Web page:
”Gilad Atzmon grew up in Israel in a Jewish family that included Holocaust survivors. He fell in love with jazz as a teenager, so when it came time to serve in the IDF he joined a military band. During his IDF service, Gilad awakened to the horrors of Zionism and its brutality toward Palestinians. Shortly after leaving the IDF, he also left Israel and never returned.”
”Now London-based, Gilad Atzmon is considered one of Europe’s top jazz musicians – and, increasingly, its leading ex-Israeli anti-Zionist voice. He has published two acclaimed novels, and his new book The Wandering Who? has endured vicious attacks, smear campaigns, and boycotts by such Zionists as Alan Dershowitz, and is becoming a worldwide bestseller.”
”In all of this, Gilad Atzmon is quite the anti-Zionist success story. …” Kevin Barrett
Quoted from: A RESPONSE TO ALI ABUNIMAH & CO. by Gilad Atzmon,edited by Omar K Neusser [Add-ons in brackets]
The strength of my arguments is grounded on the transparent truthful nature of my premises. ... For instance, I contend that since Israel defines itself as the Jewish State—its tanks and planes decorated with Jewish symbols—it is our duty to ask: Who are the Jews? What is Judaism? And what is Jewishness all about?
The fact that some activists shy away from asking those questions doesn’t mean that the rest of us also should behave cowardly.
[So that no-one should] fail to realize it, Palestine is not alone anymore, and is no longer an isolated, remote discourse. Even as I write, AIPAC is publicly and relentlessly pushing America into a new global conflict [i.e. Bombing Iran 2012, which has not started any wars since Ancient Greece, quite the opposite to Israel]. In Britain, 80 percent of Tory MPs are members of the Conservative Friends of Israel. What we are witnessing here is a clear Zionist shift from the discourse of a “promised land” to one of a “promised planet.” I’m convinced that calling a spade a spade could actually save the world, including Americans, Brits, Iranians and Palestinians. But it also can save the Jews from the grave potential consequences inflicted on them by the Jewish lobbies.
Clearly there is no racism, anti-Semitism or Holocaust denial in my writing [and no-one will be able to] identify a single bit of evidence of such tendencies in my work. ... What I am obviously opposing is Jewish racial exclusivity. If Israel is in the wrong for being a Jews-only State, I argue, then its Jewish critics better fight it using an inclusive, universalist ideology and practice.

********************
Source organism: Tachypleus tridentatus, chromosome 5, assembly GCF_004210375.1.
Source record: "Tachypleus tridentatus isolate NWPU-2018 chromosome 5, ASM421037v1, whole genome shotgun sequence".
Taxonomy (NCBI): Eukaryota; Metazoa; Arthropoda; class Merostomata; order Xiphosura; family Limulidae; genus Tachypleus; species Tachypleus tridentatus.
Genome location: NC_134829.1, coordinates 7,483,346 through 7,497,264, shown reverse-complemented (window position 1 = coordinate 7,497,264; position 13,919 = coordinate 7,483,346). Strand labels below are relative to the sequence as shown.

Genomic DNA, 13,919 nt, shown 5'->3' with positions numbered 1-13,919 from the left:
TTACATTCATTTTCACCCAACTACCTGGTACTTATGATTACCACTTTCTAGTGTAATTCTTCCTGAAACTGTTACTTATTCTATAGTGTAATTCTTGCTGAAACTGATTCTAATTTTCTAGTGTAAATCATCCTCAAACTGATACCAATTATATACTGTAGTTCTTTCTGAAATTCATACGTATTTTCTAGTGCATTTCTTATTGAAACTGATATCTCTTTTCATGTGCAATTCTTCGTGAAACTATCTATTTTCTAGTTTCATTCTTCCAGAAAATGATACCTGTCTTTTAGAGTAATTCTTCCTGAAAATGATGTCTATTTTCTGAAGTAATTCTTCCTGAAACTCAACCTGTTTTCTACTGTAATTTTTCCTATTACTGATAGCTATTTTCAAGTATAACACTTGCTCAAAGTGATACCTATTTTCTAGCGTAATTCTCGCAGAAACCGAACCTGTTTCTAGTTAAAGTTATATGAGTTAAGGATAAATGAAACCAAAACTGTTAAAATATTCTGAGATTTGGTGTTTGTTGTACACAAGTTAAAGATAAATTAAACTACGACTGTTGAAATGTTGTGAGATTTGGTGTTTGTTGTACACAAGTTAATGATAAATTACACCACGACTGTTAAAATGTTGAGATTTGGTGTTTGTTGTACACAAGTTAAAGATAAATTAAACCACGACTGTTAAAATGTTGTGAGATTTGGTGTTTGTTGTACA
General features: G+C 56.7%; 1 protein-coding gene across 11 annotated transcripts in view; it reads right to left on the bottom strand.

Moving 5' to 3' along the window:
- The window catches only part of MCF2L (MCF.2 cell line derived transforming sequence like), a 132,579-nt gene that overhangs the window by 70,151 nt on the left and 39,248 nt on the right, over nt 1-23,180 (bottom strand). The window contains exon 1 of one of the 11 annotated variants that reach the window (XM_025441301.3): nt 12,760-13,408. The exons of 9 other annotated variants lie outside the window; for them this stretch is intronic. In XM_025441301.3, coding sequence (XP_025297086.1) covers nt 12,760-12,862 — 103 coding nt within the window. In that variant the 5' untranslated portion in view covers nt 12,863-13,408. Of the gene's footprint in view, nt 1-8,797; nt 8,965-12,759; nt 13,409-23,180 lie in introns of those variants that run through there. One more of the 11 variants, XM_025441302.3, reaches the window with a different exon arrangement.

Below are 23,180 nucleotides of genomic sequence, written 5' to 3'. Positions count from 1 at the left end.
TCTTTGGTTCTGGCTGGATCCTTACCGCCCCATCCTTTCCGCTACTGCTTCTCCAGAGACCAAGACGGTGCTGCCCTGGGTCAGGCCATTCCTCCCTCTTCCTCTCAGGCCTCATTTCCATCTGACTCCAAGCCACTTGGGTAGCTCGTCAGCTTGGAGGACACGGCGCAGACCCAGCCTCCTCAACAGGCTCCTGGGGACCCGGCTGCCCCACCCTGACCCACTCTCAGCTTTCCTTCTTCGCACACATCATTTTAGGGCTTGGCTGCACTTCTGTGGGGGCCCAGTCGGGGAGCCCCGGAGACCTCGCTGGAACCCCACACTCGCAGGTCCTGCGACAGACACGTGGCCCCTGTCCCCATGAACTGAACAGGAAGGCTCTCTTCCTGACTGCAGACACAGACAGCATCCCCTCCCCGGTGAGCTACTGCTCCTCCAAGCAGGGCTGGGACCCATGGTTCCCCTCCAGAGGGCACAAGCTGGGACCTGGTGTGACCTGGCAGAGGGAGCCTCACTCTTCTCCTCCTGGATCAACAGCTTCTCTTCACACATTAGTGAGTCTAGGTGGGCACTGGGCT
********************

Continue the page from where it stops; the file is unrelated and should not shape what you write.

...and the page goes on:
I am indeed critical of Jewish identity politics, Jewish culture and Jewish ideology. I am also critical of the Jewish cultural attitude toward history. I am critical of Jewishness and any form of Jewish exclusive political activism. And yet, I wonder, why should any person who seeks justice and peace object to my approach? Is Jewish culture or identity politics beyond criticism? Are Jews chosen after all. [They were in any case not chosen to be beyond criticism.]
[In order to clear the terminology]: Zionism is not colonialism, for colonialism is defined as a material exchange between a Mother State and a Settler State. The fact that there is no Jewish Mother State suggests that Zionism doesn’t fit the colonial model.
Nor is Israel an Apartheid State, for Apartheid is defined by the exploitation of the indigenous residents. Yet the Jewish State prefers that the Palestinians simply and completely disappear. In other words, we are dealing here with a unique racially driven expansionist philosophy not very different from the Nazis’ Lebensraum.[Lebensraum: haaretz.com]
Israel is not Zionism, and vice versa. Israel is the outcome of the Zionist project. If Zionism is a promise to establish a “Jewish National Home in Palestine,” Israel is its post-revolutionary product. Indeed, Israelis are barely familiar with Zionist thought and ideology. From their perspective, anti-Zionist ranting is a remote Diaspora discourse.
Shalom does not mean peace, reconciliation or harmony. Its accurate English translation is “security for the Jews.” Israeli culture lacks a clear notion of “peace” as we know it—i.e., harmony and reconciliation.
I suggest that my detractors spend some time and think this through, so they can understand that the issues involving this conflict and its resolution go far beyond mere political discourse.
”Today, more and more Israelis are lining up to get second passports and asking themselves, “Is there life after Zionism?” Gilad Atzmon offers a perfect example, with plenty of supporting arguments, of how ex-Zionist Israelis can liberate themselves from the shackles of a brutal, abusive, and ultimately doomed ideology and identity.” Kevin Barrett